ST. LOUIS & S. F. R. CO. v. MAYNEAnnotate this Case
ST. LOUIS & S. F. R. CO. v. MAYNE
1912 OK 684
127 P. 474
36 Okla. 48
Case Number: 2335
Supreme Court of Oklahoma
ST. LOUIS & S. F. R. CO.
¶0 MASTER AND SERVANT--Injuries to Servant--Defective Tools-- Knowledge of Servant. An auger bit, the cutting points of which have become shortened and dull from use and frequent sharpening, is an ordinary simple tool, with the use and condition of which a servant of experience has as much or greater knowledge than the master, and where a servant with twelve years' experience as a carpenter, is injured while boring a hole with such tool, and the only negligence relied on or attempted to be proven, is such defect, of dull and worn condition, it not being claimed that it broke, or was otherwise out of repair, held, that the evidence fails to show a violation by the master of any duty owing to the servant, and that the judgment is therefore not supported by evidence.
W. F. Evans, R. A. Kleinschmidt, and E. H. Foster, for plaintiff in error.
R. L. Evans and T. A. Johnson, for defendant in error.
¶1 This suit was filed by Frank H. Mayne in the district court of Choctaw county against the St. Louis & San Francisco Railroad Company on October 8, 1909, for the recovery of damages for personal injuries alleged to have been caused by the negligence of the railroad company in providing plaintiff with a defective tool with which to work. It appears that plaintiff was a carpenter by occupation, having had some twelve years' experience in such trade; that he had worked for defendant about three years and in the repair shops at Hugo for more than a year; that on the day of the injury plaintiff undertook to bore an inch hole through a piece of timber two inches thick, ten inches wide, and 25 inches long, with a hand boring machine belonging to defendant and found there in the shop. The only negligence claimed, shown, or attempted to be shown is that the auger bit which worked in this hand boring machine was dull and the cutting edge of the bit considerably worn down from having been sharpened with a file. It is not claimed that the machine or the bit were otherwise out of repair. It is shown that the machine is a simple contrivance, no more complicated in its mechanism than the ordinary brace and bit. While using it upon the day in question, plaintiff lay a heavy piece of timber upon two wooden saw-horses 23 inches high. Upon this piece of timber he placed the smaller piece which he was working upon. On top of that he put the boring machine, sitting astride it, and clamping it with his legs. In operating the machine, holding to its wooden handles, he pulled with force in turning it, which caused it to move under him and he toppled over and fell, striking his side against a doorknob in close proximity to where he was working. Plaintiff recovered a judgment of $ 500, to review which this proceeding in error was instituted. At the conclusion of plaintiff's evidence defendant demurred thereto, which being overruled, it offered its testimony, and at the close of all the evidence asked the court to give the jury a peremptory instruction in its favor. The refusal of the court to so charge the jury is the serious question presented here. This involves the doctrines of negligence and inspection as applied to a master furnishing the ordinary simple tools used in common labor to his servant. On this question Judge Bailey in his work on Personal Injuries (1 Bailey, Personal Injuries [2d Ed.], sec. 160), under subtitle of "Ordinary Tools," says:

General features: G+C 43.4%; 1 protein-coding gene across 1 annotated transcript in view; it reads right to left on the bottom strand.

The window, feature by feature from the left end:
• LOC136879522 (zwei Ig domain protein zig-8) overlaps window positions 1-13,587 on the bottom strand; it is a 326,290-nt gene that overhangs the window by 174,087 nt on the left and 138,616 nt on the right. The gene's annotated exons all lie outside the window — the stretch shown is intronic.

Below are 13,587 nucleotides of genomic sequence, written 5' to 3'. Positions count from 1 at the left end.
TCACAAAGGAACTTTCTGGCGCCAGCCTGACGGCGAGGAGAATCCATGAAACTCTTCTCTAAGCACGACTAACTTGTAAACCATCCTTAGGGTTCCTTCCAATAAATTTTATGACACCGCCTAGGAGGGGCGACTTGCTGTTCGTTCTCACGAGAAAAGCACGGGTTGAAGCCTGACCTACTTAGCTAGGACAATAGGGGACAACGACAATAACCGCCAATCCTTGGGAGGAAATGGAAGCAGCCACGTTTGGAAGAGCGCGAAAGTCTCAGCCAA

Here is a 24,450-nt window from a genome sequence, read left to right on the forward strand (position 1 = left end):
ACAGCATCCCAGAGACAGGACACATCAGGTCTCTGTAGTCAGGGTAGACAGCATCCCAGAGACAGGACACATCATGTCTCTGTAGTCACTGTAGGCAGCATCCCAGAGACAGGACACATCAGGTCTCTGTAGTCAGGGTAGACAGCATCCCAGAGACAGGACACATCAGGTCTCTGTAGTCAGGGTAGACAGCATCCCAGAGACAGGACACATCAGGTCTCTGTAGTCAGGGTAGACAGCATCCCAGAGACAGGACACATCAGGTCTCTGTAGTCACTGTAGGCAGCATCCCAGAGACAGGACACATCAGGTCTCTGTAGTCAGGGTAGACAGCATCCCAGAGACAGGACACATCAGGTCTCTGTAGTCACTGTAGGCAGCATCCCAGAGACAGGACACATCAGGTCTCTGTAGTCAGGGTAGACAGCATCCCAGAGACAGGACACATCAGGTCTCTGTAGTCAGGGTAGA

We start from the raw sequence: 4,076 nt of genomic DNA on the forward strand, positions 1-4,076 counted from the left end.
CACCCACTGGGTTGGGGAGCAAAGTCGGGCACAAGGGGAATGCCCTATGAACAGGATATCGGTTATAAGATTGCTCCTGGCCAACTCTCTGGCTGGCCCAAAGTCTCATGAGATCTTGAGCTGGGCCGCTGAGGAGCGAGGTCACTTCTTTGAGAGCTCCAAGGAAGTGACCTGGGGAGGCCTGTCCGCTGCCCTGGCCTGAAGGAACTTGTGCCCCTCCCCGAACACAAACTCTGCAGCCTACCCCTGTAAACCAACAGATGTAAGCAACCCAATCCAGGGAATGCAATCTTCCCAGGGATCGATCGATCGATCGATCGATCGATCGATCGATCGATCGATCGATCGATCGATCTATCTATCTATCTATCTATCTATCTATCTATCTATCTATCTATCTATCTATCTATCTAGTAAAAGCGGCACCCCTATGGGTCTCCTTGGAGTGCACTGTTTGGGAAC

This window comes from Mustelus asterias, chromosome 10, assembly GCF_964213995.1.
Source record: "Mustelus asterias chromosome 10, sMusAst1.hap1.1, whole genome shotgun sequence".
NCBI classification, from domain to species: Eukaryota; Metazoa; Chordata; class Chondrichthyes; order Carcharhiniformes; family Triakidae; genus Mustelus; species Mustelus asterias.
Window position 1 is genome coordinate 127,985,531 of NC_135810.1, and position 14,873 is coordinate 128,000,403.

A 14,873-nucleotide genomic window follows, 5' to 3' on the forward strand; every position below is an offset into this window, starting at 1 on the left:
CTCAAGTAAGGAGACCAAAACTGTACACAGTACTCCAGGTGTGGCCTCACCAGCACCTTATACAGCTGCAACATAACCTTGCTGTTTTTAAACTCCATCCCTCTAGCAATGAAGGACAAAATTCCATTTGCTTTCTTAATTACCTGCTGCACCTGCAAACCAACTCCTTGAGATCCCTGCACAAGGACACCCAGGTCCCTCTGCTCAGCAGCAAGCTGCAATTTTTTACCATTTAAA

"The question as to how far, if at all, the duty of the master extends to furnishing and inspecting ordinary tools, such as hammers, ladders, etc., is the subject of considerable conflict in the decisions, and reference should also be made to the subdivision on inspection. There is also much diversity of opinion as to what shall be considered as an ordinary tool or implement. It has been held that a statute rendering the master liable for defective 'machinery' is not extended to a case of injury to an employee arising from the use of ordinary tools such as a hammer. It was stated: 'We cannot hold, for in our opinion it is not the law, that an employer is liable to a servant when he furnishes him with an axe, a wagon, a saw, a hammer, or any other tool which appears to be first class, and which subsequently, by some latent defect, breaks and injures the servant. If such were the law, every farmer, contractor, or other employer would be liable to his employee when he furnished him tools and they broke and injured him on account of some latent defects which could not be ascertained by the exercise of ordinary care.' In reference to the general rule, it was said: 'It is one of a just and salutary character, designed for the benefit of employees engaged in work where machinery and materials are used of which they can have but little knowledge, and not for those engaged in ordinary labor which only requires the use of implements with which they are entirely familiar.' * * * Generally speaking, in the case of simple tools, no liability rests upon the master for the ordinary perils resulting from their use, nor for those latent and ordinary defects or weaknesses which by reason of the common usual character of the appliance are presumed to be known by all men alike; but such exemption is based on the condition that the defect and peril are such that no superiority of knowledge of the master over the employee exists or can be presumed."
¶2 And in 3 Elliott on Railroads (2d Ed.), sec. 1278a, under title "Simple Tools," we extract the following:
"Many authorities are cited, and the rule is thus stated in a recent case: 'When the appliances or machinery furnished employees are at all complicated in character or construction, the employer is charged with the duty of making such reasonable inspection as is necessary to detect defects. But the master is under no duty to inspect simple or common tools, or to discover or remedy defects arising necessarily from the ordinary use of such instruments."
¶3 In the case of Martin v. Highland Park Mfg. Co., 128 N.C. 264, 38 S.E. 876, 83 Am. St. Rep. 671, where the servant was injured by a piece flying from the face of a hammer which he was at the time using in driving an iron key or bolt into a shaft where the bolt was too large, this rule was applied and the master held not liable, and in the course of the opinion the court said: